Introduction: Unfamiliar Territory
A couple of years ago, I was telling my father-in-law about my audio and music hobby. He asked me if the equipment I had was made by “Pioneer, Sony” or another well known brand. I explained that those were, generally speaking, mass-market brands, and that the equipment favored by hard-core audiophiles these days was often made by “boutique” or specialty brands with names like Wilson, ProAc, Audio Note or Primaluna (I didn’t even mention Schiit!) – names well known in the audio community but unheard of in the larger, consumer electronics markets.
The more deeply I’ve ventured into the world of high-end, portable audio, the more I’ve come to understand how my father-in-law felt while I rattled off the names of obscure brands of audio equipment he’d never heard of.
It’s true that the home audio speakers-and-amp enthusiast will encounter some more familiar names when venturing into this corner of the hobby: Sennheiser, AKG and Grado, among others, make some well respected headphones. Oppo, revered for their universal DVD and audio disc players, makes some portable gear like headphone amps. And lately, even familiar, home hi-fi brands like the venerable, value-oriented NAD and the very high-end, French manufacturer, Focal have gotten into the portable market.
But… hang out long enough on Head-fi.org and you’ll enter a market also populated by small brands you (the home audio enthusiast) have never heard of; names like Dunu, Final Audio Design, Fidue, Campfire Audio, Dita, and (the subject of this review) iBasso.
The iBasso DX80 Digital Audio Player
You can check out this post to see why I decided to go with a stand-alone DAP rather than an iPhone with an external DAC/amplifier. Having now lived with my iBasso DX80 for about five months, I’m glad I did. I have found the all-in-one, special purpose DAP to be a convenient way to get high-end sound on the go, without having to plug another piece of hardware into my cell phone in order to accomplish the same thing.
I selected the iBasso DX80 after doing my research on the Internet in general and on Head-fi.org in particular. With dual Cirrus 4398 DAC chips (one per channel), a (mostly) metal body, a largish touch screen, three physical navigation buttons (which I love – more on that in a bit), dual MicroSD card slots supporting (theoretically) up to 2 terabytes of storage, the ability to function as an external DAC for your laptop, and more – and all of this at a current street price of just over US $300 – the value proposition on this unit seemed very high.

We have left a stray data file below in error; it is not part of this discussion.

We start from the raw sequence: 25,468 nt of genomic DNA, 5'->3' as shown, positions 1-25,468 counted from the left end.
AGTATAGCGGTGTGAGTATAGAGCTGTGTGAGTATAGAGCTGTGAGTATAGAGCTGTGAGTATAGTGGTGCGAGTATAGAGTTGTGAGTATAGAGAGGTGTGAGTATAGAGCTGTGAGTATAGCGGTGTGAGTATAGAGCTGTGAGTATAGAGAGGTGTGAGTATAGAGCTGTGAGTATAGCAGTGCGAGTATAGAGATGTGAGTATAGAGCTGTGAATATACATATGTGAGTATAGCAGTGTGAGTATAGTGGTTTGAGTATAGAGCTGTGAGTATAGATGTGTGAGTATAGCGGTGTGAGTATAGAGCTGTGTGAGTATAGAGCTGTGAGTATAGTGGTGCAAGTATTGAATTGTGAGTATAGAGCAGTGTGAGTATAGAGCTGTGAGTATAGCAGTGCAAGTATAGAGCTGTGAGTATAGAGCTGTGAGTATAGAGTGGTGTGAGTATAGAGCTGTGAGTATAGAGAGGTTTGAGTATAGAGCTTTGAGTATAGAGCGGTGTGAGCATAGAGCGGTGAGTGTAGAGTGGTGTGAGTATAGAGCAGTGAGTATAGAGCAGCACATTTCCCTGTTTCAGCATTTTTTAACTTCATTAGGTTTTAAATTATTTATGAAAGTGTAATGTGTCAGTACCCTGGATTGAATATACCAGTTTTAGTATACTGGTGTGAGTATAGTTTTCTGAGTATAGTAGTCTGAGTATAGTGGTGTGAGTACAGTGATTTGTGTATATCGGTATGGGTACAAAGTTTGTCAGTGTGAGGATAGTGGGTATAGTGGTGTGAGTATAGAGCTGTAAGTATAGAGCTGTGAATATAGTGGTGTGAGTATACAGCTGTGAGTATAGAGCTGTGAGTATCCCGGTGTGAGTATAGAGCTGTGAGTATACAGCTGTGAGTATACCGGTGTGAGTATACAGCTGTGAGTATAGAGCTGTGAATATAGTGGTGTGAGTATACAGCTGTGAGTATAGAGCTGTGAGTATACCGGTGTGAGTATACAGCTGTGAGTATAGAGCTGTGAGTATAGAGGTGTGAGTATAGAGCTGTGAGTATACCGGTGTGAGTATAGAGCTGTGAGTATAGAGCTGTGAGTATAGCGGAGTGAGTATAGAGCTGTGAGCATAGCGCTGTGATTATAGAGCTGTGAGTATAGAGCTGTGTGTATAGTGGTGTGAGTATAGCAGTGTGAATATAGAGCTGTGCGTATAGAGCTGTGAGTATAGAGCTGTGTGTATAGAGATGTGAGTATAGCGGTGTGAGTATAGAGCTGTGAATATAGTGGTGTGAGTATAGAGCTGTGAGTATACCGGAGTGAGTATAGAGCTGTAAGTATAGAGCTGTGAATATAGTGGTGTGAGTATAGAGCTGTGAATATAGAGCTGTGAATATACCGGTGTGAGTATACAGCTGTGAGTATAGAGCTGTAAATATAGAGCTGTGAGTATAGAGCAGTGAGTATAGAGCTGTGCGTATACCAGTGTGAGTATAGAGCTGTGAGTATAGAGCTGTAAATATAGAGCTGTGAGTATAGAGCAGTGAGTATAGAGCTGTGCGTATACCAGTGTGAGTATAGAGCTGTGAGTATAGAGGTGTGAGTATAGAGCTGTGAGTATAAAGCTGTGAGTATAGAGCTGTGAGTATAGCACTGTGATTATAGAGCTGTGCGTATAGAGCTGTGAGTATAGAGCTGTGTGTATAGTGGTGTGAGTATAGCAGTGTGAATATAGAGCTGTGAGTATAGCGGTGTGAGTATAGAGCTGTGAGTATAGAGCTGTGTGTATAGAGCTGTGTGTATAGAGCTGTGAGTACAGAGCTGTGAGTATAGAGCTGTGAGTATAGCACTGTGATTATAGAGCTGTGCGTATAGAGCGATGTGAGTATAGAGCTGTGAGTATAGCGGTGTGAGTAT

At first I wasn’t going to bother including my own unboxing photos of the DX80 since they’re available all over Head-fi. Yet I know that you, my beloved readers, love them, so here we go…
The retail box is kind of a clamshell affair. (Note that in this picture I’ve already installed one of the included screen protectors.)
There is a wedge-shaped box of accessories packed under the main unit. Here we see the warranty card, Quick Start Guide and one of the two supplied screen protectors.
Here’s the mini-plug to coaxial cable, for taking a digital (SPDIF) signal out of the DX80 and feeding it to an external DAC.
A reassuringly beefy USB to micro-USB cable, used for charging, transferring music files and employing the DX80 as an external DAC with a laptop or other computer.
Some people believe in the need for audio gear to be “burned in” to in order to reach its full sonic potential. Others do not. Clearly, iBasso does, which is why they supply this nifty burn-in cable. It provides a resistive load to mimic a pair of earphones. Plug it in to the headphone jack, set a playlist or album on “repeat” and it will allow you to silently burn in the DX80 without abusing your favorite ear phones.
iBasso also thoughtfully includes a silicone rubber case for the DX80. Although, like all such cases, it’s a bit of a dust magnet, its grippy texture helps prevent drops and its springy consistency provides some nice impact protection. The Korean company Dignis also makes a leather case for the DX80.
User Experience: Touch Screen Interface
As is the case with a lot of Chinese brand digital audio players, the DX80 uses a customized version of Android for its operating system and touch screen user interface.
This seems like a good time to report that iBasso has been quite diligent about pushing out regular firmware updates for the DX80. (Here is the download page where you can find firmware update files for various iBasso products.) Updating the DX80 firmware is a fairly trivial procedure – download and expand the file, which will be called “update.IMG.” Make sure the file is located in the root directory of the microSD card in Slot #2 and either choose Update Firmware from the Advanced menu or reboot holding down the power and Volume Up buttons to get you into an early start up menu that will give you the option to update the firmware. At this point, as of firmware version 1.5.8, the DX80 firmware is quite solid, with just one, minor bug* remaining, but, for my purposes, no showstoppers.
Let’s take a look at the user interface.
There are two ways to interact with your DX80.
The first is by using the touchscreen. You can tap the touchscreen to select tracks. You can also swipe left from the currently playing song to access the My Music screen, or swipe right to access the Settings screen. Here’s a visual tour of the touchscreen interface:
This is the Now Playing screen. The navigation widgets and scrubber bar are pretty self explanatory. Notice, too, the little icon on the right above the scrubber bar, indicating that the entire album should repeat. Tapping there will give you several other repeat options. As shown here, a single tap on the album art brings up the Volume and Battery charge display overlaying the top of the album art….